Implementation of New Public Management (NPM) in Emergent Countries: Cultural Factors

Implementation of New Public Management (NPM) in Emergent Countries: Cultural Factors

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By: Anouar Hasbaoui

(Senior Researcher)


Since the last 20th century decade, NPM has been widely adopted in most developed countries. The new management style has benefited all stakeholders such as individuals, corporations, nonprofit organizations, even public administrations. And generally, the rest of the world. They all benefit from the implementation of performance criteria, such as efficiency, efficacy, and accountability.

The success of NPM practices has influenced many emergent countries to introduce this new philosophy to their respective public administrations. Everything being equal, NPM attempts to dilute intensively structural issues that are lessening the anticipated results to ongoing public policies, the opportunity costs of failed public policies execution are so apparent and become strategic concerns especially to countries with limited resources. Thus, NPM is not considered as optional but is imposed as obligatory to boost the country’s development, which will guarantee highly social equity, community satisfaction, and economic growth.

The implementation of NPM in most developed countries was smooth, easy, and rapidly accepted by the senior public officers, collaborators, and assistants. Viewing the new style as a levy to increase their performance and accountability.

In contrast, the environment in most emergent countries is not favoring fluid and less costly transition to the adoption of outperformed management style. Many reports highlight[1] the conditions and the atmosphere predominating in less developed countries’ public sector.

What is the most efficient process to establish an NPM?

Answering the question requires the inclusion of many factors such as the flexibility and soundness of legislation, quality of the infrastructure, and administration culture…etc.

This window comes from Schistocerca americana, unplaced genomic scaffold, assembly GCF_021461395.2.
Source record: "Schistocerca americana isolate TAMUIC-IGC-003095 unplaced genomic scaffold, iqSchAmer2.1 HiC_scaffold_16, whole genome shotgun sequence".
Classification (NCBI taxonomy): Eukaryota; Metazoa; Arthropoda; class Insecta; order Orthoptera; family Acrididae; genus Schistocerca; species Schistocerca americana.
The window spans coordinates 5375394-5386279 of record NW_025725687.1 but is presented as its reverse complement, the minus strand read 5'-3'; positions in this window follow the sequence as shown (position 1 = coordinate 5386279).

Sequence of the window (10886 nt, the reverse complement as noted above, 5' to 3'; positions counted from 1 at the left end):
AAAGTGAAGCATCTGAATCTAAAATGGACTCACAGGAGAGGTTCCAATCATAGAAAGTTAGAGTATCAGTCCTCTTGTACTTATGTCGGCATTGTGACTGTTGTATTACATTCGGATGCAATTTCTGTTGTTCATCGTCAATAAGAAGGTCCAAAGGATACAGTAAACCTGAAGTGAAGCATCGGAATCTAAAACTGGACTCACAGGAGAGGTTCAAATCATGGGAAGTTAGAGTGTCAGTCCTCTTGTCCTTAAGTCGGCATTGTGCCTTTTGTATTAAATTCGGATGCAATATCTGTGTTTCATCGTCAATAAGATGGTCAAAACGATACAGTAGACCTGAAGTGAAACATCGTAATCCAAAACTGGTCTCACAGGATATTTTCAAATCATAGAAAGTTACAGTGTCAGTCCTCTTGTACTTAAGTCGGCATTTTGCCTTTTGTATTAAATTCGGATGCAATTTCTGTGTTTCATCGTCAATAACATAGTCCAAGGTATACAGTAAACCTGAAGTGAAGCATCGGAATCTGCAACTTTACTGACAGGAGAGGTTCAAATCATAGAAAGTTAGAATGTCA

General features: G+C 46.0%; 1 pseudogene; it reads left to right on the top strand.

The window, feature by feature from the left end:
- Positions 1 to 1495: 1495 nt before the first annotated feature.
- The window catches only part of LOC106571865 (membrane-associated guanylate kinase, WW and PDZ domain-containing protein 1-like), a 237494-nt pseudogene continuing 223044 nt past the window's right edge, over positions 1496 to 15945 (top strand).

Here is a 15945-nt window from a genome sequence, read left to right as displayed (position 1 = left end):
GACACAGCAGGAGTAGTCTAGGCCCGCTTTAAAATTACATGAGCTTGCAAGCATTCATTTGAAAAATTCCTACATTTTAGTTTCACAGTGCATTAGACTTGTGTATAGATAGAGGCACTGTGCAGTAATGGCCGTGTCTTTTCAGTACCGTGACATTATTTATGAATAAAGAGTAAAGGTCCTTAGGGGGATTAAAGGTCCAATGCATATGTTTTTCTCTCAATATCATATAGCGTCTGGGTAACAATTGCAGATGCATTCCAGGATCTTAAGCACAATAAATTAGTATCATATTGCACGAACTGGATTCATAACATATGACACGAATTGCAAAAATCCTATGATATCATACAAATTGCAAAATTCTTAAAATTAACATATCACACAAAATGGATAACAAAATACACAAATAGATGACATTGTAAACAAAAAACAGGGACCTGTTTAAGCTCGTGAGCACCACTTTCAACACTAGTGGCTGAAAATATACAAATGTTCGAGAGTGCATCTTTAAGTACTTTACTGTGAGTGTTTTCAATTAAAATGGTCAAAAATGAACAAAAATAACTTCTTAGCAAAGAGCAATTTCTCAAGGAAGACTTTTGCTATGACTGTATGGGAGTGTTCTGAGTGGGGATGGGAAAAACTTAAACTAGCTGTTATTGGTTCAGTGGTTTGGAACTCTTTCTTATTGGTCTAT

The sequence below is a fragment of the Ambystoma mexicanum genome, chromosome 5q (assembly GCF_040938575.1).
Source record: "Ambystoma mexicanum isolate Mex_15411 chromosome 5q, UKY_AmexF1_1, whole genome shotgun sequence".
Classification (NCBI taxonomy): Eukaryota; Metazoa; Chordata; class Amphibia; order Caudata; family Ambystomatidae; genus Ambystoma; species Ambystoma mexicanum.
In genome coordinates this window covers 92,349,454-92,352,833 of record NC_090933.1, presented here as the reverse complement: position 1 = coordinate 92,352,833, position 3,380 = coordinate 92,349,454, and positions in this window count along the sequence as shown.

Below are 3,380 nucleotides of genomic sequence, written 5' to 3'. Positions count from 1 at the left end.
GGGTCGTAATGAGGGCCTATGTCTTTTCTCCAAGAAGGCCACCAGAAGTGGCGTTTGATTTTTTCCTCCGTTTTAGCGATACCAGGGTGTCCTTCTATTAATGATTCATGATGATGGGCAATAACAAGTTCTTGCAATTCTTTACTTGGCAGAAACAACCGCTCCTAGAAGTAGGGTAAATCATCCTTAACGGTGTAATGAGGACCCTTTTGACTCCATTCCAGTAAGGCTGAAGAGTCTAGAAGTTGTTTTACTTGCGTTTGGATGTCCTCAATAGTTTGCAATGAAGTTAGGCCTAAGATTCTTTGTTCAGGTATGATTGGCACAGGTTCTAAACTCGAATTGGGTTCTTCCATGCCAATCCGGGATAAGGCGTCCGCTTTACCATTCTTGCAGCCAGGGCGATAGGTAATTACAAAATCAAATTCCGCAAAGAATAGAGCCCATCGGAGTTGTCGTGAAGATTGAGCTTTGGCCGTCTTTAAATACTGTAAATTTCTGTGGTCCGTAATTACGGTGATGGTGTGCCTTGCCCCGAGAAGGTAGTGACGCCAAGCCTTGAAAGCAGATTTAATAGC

The focus will be on the latter one since it drives people’s responsiveness to any major change no matter how sound is the legislature corps or how developed is the infrastructure. The culture prevailed within the public administration environment is very capital to a prompt and efficient transition to NPM.

The values highly anchored determine the achievement of organizational change. It is worthwhile to differentiate between individual values, beliefs, and organizational culture. The first one is determined by the agent background (personal, academic, past professional experience…etc) and also by the impact of the prevailed organization’s culture. 

Organizational culture can be approached as the accumulation of individual values, perceptions, and attitudes towards the administration as Unit. For instance, subordinate satisfaction can strongly impact daily performances as well as strategic ones; the respect of laws and codes contributes to building the administration’s culture. Also, collaborators’ resistance to change constitutes a major limit; they consider any change as a threat to their stability and their existing privileges.

For performing public administration, a sincere collaboration should substitute to ego-centrism and hypocrisy; directors and chief executives have to fully understand subordinates’ attitudes and perceptions, to anticipate and understand collaborators’ actions and reactions.

Consequently, it will possible to monitor any desired change with less cost and resistance.

In practice, this action is not easy to operate, but it is worthwhile to be managed with the help of cultural change experts that can wisely plan to shape employees’ transition to the desired culture.

Moreover, governments have to encourage academic research projects that focus on organizational change within public administration. The outcomes can help to manage change based on scientific and objective principles and steps.

Governments also have to reinforce any successful cultural change by allocating; objectively and with based and predetermined criteria, financial and non-financial incentives to officers with more commitment to the organization’s new philosophy.

It is truly accepted that fostering individual values and ethics will benefit the organization’s culture; any effort managed at the microeconomic side has a direct impact on the whole entity.

One of the most prominent values to develop at the individual level is the providence of help. According to a recent study of McKinsey, the highest performing organizations are those who have an intensive degree of employee mutual help; on the contrary, organizations with less sense of cooperation are struggling to achieve their assigned objectives.

Another cultural value is assessed through the degree of team spirit that prevailed among organization members.Senior officers, as well as directors, have to reinforce these two values among many others to boost the competitiveness of their structure, to reduce the internal cost, to dilute the hidden conflicts, and lastly to ensure employees’ integration and commitment into any new policy change.

The emphasis on culture change in the public administration environment is ultimately appreciated not only on financial matters but also on the quality of the service delivered.

Moreover, citizens in their daily affairs with public officers will notice a valuable concrete change, which will encourage them to cooperate with the public administrators for the well being of both parties to create sustainable relations.


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